A few weeks ago, I wrote about how Pensa’s in-store drone acted as a powerful magnet that drew in thousands of visitors to our first-ever public demonstrations in Intel’s booth at NRF2019. Funny thing is, when the drone is in an actual retail environment, flitting around stores to capture real-time data on shelf conditions for analysis in Pensa’s backend intelligent cloud, hardly anyone notices it at all.
Why is that?
Safe and Inconspicuous
In our store pilots, we’ve conducted thousands of drone flights around real-world retail environments, and at the end of the day, people in the stores are pretty ho-hum. The drones barely garner a glance from most shoppers, most of the time.
Maybe that’s due in part to the fact that the Pensa drone doesn’t look like ‘a drone’ in the conventional sense most people expect. Several recent press articles described the Pensa drone as looking more like flying whiffle balls – a reference to the distinctive protective encasings around the drone’s four propellers.
And while “whiffle ball drones” wouldn’t be my preferred way to market the advantages of in-store drones for data collection, at the same time, whiffle balls don’t scare anyone! The design is a key part of why shoppers feel safe on those relatively rare occasions when they notice a drone hovering about.
What else? It’s surprisingly quiet – so much so that in a typical retail store environment, where there’s a good bit of ambient noise from carts and conversations and “cleanup-on-aisle-three” announcements, shoppers are more likely to see it before they hear it. And shoppers are busy, intent on checking things off their shopping lists or trying to figure out where to find the ketchup.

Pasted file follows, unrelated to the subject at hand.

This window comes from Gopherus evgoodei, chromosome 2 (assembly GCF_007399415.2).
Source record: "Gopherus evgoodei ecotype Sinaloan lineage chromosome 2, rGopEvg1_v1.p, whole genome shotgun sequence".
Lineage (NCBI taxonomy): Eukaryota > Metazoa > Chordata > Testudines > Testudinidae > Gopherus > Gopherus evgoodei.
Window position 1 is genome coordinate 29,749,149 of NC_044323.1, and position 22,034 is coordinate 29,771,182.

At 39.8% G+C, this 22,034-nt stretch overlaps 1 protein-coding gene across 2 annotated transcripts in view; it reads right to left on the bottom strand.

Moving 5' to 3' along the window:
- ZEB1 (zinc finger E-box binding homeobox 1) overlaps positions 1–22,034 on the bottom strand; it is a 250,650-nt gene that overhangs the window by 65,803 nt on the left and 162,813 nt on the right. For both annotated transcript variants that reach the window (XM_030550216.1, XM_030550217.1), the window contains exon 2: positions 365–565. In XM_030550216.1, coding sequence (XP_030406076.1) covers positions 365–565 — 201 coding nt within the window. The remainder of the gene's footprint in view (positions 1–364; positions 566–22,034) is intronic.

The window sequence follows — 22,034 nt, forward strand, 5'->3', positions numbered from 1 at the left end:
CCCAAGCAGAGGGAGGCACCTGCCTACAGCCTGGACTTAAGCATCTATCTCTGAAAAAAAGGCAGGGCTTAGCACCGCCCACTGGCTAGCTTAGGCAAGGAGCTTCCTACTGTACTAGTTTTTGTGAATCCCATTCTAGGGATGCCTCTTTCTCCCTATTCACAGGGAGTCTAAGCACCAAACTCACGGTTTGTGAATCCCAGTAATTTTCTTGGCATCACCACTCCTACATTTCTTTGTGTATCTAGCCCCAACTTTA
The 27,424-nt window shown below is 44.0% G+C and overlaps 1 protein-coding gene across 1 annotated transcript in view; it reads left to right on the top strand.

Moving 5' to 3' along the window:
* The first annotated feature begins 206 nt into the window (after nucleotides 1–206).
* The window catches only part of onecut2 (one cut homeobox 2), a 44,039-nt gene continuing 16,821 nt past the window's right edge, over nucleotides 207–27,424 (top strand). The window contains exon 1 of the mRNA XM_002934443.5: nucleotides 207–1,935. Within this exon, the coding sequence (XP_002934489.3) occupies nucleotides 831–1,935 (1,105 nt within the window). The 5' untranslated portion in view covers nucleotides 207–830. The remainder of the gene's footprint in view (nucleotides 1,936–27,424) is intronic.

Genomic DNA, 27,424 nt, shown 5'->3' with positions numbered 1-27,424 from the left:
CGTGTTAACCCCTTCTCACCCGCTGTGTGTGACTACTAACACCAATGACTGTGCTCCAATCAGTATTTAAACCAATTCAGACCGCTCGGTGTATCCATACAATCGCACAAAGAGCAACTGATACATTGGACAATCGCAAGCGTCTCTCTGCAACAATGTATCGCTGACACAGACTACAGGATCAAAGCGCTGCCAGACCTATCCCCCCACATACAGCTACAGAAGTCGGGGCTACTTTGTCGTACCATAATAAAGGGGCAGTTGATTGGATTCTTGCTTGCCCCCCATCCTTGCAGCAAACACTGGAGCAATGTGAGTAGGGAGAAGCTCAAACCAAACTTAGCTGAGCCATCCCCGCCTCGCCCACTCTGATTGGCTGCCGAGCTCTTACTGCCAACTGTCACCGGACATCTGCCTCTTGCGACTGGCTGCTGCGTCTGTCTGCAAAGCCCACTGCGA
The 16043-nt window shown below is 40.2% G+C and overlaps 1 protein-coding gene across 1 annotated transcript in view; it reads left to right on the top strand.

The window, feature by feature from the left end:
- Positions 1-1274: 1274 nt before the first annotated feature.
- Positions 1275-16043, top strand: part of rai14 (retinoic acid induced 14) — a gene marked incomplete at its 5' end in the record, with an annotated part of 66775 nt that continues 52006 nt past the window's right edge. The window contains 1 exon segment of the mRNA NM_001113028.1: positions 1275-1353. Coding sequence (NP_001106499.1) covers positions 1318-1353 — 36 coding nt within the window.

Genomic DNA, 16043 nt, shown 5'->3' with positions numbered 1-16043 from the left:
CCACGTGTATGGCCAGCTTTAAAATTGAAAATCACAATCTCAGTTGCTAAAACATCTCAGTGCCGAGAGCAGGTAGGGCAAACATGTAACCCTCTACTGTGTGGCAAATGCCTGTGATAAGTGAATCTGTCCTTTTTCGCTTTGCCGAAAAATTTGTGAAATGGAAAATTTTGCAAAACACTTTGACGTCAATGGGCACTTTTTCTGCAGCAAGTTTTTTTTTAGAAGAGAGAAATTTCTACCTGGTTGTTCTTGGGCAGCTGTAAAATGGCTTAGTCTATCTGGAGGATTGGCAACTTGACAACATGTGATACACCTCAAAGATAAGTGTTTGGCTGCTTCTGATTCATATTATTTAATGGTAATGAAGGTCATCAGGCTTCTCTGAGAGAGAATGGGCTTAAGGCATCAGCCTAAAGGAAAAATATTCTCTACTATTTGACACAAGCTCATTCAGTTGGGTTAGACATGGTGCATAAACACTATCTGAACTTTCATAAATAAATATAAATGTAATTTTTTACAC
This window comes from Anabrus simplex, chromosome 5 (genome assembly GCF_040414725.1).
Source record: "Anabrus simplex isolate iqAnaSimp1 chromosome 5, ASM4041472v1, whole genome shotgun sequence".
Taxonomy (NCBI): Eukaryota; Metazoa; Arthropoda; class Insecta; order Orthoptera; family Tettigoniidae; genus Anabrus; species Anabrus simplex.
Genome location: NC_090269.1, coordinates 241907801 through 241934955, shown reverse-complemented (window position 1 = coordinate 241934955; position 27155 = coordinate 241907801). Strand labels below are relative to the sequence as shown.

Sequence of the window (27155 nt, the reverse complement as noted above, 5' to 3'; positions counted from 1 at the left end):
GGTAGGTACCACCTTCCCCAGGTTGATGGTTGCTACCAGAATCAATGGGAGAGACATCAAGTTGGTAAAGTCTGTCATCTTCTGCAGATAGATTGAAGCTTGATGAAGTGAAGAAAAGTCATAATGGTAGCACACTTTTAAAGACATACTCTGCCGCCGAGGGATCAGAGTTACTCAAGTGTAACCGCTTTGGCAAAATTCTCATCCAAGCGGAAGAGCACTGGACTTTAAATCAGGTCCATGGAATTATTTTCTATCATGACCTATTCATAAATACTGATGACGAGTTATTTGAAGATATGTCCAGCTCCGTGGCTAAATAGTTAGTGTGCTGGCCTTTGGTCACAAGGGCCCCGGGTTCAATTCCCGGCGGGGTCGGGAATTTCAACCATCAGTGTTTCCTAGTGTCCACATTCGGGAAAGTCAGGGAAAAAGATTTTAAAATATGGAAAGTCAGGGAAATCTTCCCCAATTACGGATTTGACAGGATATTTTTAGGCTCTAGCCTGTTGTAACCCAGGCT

Unlike the expensive, sumo-wrestler sized robots some stores have deployed, Pensa’s drone fades into the backdrop. It’s nimble, but at the same time it doesn’t speed recklessly around the store. It’s a lot more look like a hovering saucer than the conjured-up image many people have of a menacing military drone.
Intriguing Rather Than Threatening
What we found in our trials is that nearly half of shoppers were completely oblivious to the drone. Those that did notice were overwhelmingly positive and curious. We observed that people who noticed the drone treated it much as they would treat a store worker or a new machine. Steering clear, but not by much…looking but not more than a glance.
This was born out in a trial we conducted with global beverage giant Anheuser-Busch InBev (AB InBev) in the heavily-trafficked store of retail partner IGA Extra Beck in Montreal, Canada. Over the course of a couple weeks, Pensa completed more than 200 flights (totaling more than two miles of total flight travel). Check out the video to hear IGA Extra Beck owner, Todd Beck, talk about how his initial concerns about potential intrusiveness were alleviated as he witnessed shoppers’ reactions.
While the reactions of shoppers in our trials indicate we could likely completely melt in alongside people, we will start with a different approach. Pensa’s first deployments will be largely after hours and only selectively during store hours. The Pensa drone operates around people by simply staying away from them. It is designed to mostly work where people aren’t, and to fade away to another aisle when people enter their work area. It’s a big advantage over heavy equipment and ground robots – i.e., the drone can quickly fade away. The agility and small size of Pensa’s drone also translates to potentially lower liability and injury concerns over large ground robots and their now infamous “run-ins” with shoppers.
Maybe people are so blasé about seeing drones taking inventory because it is win-win. Consumers don’t like stores to run out of their favorite yogurt. And store personnel would rather help customers than tediously stare at shelves.
In any case, if you see a drone in a store near you, no need to say “hello “or give it more than a passing glance.